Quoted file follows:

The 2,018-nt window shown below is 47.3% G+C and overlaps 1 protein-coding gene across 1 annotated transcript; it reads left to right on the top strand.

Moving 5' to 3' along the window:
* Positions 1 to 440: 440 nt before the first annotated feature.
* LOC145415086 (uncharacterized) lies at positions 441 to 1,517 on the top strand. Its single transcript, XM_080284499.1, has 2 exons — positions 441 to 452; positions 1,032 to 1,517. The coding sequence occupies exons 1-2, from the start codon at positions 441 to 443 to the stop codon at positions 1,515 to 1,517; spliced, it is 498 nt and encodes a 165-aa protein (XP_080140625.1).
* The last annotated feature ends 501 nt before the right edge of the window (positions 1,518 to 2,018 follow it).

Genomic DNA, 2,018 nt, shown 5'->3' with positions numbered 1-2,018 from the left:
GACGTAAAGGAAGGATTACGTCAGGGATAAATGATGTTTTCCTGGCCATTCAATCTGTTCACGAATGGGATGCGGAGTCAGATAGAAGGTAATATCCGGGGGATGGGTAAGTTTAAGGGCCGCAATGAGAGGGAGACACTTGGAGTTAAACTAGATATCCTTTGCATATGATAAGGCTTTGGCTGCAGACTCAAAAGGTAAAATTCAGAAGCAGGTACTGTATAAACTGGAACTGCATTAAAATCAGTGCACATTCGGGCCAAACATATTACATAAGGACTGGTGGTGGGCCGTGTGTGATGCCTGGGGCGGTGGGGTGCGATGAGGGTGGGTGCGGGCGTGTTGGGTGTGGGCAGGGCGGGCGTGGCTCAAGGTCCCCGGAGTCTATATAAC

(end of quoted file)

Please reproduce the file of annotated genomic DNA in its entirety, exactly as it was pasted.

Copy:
The 2,018-nt window shown below is 47.3% G+C and overlaps 1 protein-coding gene across 1 annotated transcript; it reads left to right on the top strand.

Moving 5' to 3' along the window:
* Positions 1 to 440: 440 nt before the first annotated feature.
* LOC145415086 (uncharacterized) lies at positions 441 to 1,517 on the top strand. Its single transcript, XM_080284499.1, has 2 exons — positions 441 to 452; positions 1,032 to 1,517. The coding sequence occupies exons 1-2, from the start codon at positions 441 to 443 to the stop codon at positions 1,515 to 1,517; spliced, it is 498 nt and encodes a 165-aa protein (XP_080140625.1).
* The last annotated feature ends 501 nt before the right edge of the window (positions 1,518 to 2,018 follow it).

Genomic DNA, 2,018 nt, shown 5'->3' with positions numbered 1-2,018 from the left:
GACGTAAAGGAAGGATTACGTCAGGGATAAATGATGTTTTCCTGGCCATTCAATCTGTTCACGAATGGGATGCGGAGTCAGATAGAAGGTAATATCCGGGGGATGGGTAAGTTTAAGGGCCGCAATGAGAGGGAGACACTTGGAGTTAAACTAGATATCCTTTGCATATGATAAGGCTTTGGCTGCAGACTCAAAAGGTAAAATTCAGAAGCAGGTACTGTATAAACTGGAACTGCATTAAAATCAGTGCACATTCGGGCCAAACATATTACATAAGGACTGGTGGTGGGCCGTGTGTGATGCCTGGGGCGGTGGGGTGCGATGAGGGTGGGTGCGGGCGTGTTGGGTGTGGGCAGGGCGGGCGTGGCTCAAGGTCCCCGGAGTCTATATAAC